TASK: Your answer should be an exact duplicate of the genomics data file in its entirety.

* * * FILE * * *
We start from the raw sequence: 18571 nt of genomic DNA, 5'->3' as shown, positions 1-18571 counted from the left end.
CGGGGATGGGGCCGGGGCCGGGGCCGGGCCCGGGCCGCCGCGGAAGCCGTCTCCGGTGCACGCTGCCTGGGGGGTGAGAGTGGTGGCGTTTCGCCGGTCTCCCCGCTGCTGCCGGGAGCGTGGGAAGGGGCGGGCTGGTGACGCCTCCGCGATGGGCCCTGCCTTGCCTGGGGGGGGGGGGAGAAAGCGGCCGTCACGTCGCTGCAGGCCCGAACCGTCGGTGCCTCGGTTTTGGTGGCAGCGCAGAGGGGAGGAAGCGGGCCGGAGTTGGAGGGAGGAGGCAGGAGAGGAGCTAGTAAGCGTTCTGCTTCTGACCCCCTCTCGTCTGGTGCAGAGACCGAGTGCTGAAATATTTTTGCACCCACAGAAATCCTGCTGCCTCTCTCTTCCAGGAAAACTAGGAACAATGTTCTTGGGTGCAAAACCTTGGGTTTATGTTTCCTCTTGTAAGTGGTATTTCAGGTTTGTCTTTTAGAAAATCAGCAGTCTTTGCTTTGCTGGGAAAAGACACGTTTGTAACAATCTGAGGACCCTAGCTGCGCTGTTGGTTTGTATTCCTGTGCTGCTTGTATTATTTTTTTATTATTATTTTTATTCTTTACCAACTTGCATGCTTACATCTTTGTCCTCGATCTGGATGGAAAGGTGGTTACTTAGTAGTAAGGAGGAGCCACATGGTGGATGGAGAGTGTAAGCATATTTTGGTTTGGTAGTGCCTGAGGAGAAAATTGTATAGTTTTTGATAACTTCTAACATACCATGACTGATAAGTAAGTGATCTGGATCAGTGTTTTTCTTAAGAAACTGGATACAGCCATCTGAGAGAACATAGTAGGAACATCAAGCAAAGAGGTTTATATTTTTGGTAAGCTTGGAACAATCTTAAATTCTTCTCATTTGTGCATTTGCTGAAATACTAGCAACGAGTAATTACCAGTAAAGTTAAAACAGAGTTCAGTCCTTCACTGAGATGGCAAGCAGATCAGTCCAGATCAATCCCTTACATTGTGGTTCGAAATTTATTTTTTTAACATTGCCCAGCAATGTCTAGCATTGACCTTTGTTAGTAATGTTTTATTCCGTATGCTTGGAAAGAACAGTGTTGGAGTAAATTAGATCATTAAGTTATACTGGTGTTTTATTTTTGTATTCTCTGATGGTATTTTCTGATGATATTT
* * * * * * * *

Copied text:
We start from the raw sequence: 18571 nt of genomic DNA, 5'->3' as shown, positions 1-18571 counted from the left end.
CGGGGATGGGGCCGGGGCCGGGGCCGGGCCCGGGCCGCCGCGGAAGCCGTCTCCGGTGCACGCTGCCTGGGGGGTGAGAGTGGTGGCGTTTCGCCGGTCTCCCCGCTGCTGCCGGGAGCGTGGGAAGGGGCGGGCTGGTGACGCCTCCGCGATGGGCCCTGCCTTGCCTGGGGGGGGGGGGAGAAAGCGGCCGTCACGTCGCTGCAGGCCCGAACCGTCGGTGCCTCGGTTTTGGTGGCAGCGCAGAGGGGAGGAAGCGGGCCGGAGTTGGAGGGAGGAGGCAGGAGAGGAGCTAGTAAGCGTTCTGCTTCTGACCCCCTCTCGTCTGGTGCAGAGACCGAGTGCTGAAATATTTTTGCACCCACAGAAATCCTGCTGCCTCTCTCTTCCAGGAAAACTAGGAACAATGTTCTTGGGTGCAAAACCTTGGGTTTATGTTTCCTCTTGTAAGTGGTATTTCAGGTTTGTCTTTTAGAAAATCAGCAGTCTTTGCTTTGCTGGGAAAAGACACGTTTGTAACAATCTGAGGACCCTAGCTGCGCTGTTGGTTTGTATTCCTGTGCTGCTTGTATTATTTTTTTATTATTATTTTTATTCTTTACCAACTTGCATGCTTACATCTTTGTCCTCGATCTGGATGGAAAGGTGGTTACTTAGTAGTAAGGAGGAGCCACATGGTGGATGGAGAGTGTAAGCATATTTTGGTTTGGTAGTGCCTGAGGAGAAAATTGTATAGTTTTTGATAACTTCTAACATACCATGACTGATAAGTAAGTGATCTGGATCAGTGTTTTTCTTAAGAAACTGGATACAGCCATCTGAGAGAACATAGTAGGAACATCAAGCAAAGAGGTTTATATTTTTGGTAAGCTTGGAACAATCTTAAATTCTTCTCATTTGTGCATTTGCTGAAATACTAGCAACGAGTAATTACCAGTAAAGTTAAAACAGAGTTCAGTCCTTCACTGAGATGGCAAGCAGATCAGTCCAGATCAATCCCTTACATTGTGGTTCGAAATTTATTTTTTTAACATTGCCCAGCAATGTCTAGCATTGACCTTTGTTAGTAATGTTTTATTCCGTATGCTTGGAAAGAACAGTGTTGGAGTAAATTAGATCATTAAGTTATACTGGTGTTTTATTTTTGTATTCTCTGATGGTATTTTCTGATGATATTT